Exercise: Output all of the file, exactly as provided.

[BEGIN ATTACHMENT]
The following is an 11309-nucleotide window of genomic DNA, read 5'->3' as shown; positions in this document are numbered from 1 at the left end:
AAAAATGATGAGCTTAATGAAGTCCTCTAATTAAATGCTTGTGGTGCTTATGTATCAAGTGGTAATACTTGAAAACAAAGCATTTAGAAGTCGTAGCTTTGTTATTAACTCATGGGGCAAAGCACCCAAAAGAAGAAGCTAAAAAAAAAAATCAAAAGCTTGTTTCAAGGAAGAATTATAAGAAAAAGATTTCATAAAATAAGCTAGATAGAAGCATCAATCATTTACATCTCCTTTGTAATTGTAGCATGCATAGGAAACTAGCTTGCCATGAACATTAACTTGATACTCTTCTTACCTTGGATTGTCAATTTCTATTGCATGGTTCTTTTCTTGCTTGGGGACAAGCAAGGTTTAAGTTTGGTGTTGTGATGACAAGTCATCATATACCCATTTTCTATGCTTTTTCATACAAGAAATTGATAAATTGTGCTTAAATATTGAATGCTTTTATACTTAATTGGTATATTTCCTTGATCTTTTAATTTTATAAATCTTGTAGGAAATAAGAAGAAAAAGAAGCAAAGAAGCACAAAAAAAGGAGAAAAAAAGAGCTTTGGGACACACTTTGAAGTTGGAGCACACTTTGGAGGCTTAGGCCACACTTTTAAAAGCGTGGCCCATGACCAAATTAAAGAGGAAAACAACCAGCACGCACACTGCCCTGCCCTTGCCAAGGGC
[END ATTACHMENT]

The following is an 11309-nucleotide window of genomic DNA, read 5'->3' as shown; positions in this document are numbered from 1 at the left end:
AAAAATGATGAGCTTAATGAAGTCCTCTAATTAAATGCTTGTGGTGCTTATGTATCAAGTGGTAATACTTGAAAACAAAGCATTTAGAAGTCGTAGCTTTGTTATTAACTCATGGGGCAAAGCACCCAAAAGAAGAAGCTAAAAAAAAAAATCAAAAGCTTGTTTCAAGGAAGAATTATAAGAAAAAGATTTCATAAAATAAGCTAGATAGAAGCATCAATCATTTACATCTCCTTTGTAATTGTAGCATGCATAGGAAACTAGCTTGCCATGAACATTAACTTGATACTCTTCTTACCTTGGATTGTCAATTTCTATTGCATGGTTCTTTTCTTGCTTGGGGACAAGCAAGGTTTAAGTTTGGTGTTGTGATGACAAGTCATCATATACCCATTTTCTATGCTTTTTCATACAAGAAATTGATAAATTGTGCTTAAATATTGAATGCTTTTATACTTAATTGGTATATTTCCTTGATCTTTTAATTTTATAAATCTTGTAGGAAATAAGAAGAAAAAGAAGCAAAGAAGCACAAAAAAAGGAGAAAAAAAGAGCTTTGGGACACACTTTGAAGTTGGAGCACACTTTGGAGGCTTAGGCCACACTTTTAAAAGCGTGGCCCATGACCAAATTAAAGAGGAAAACAACCAGCACGCACACTGCCCTGCCCTTGCCAAGGGC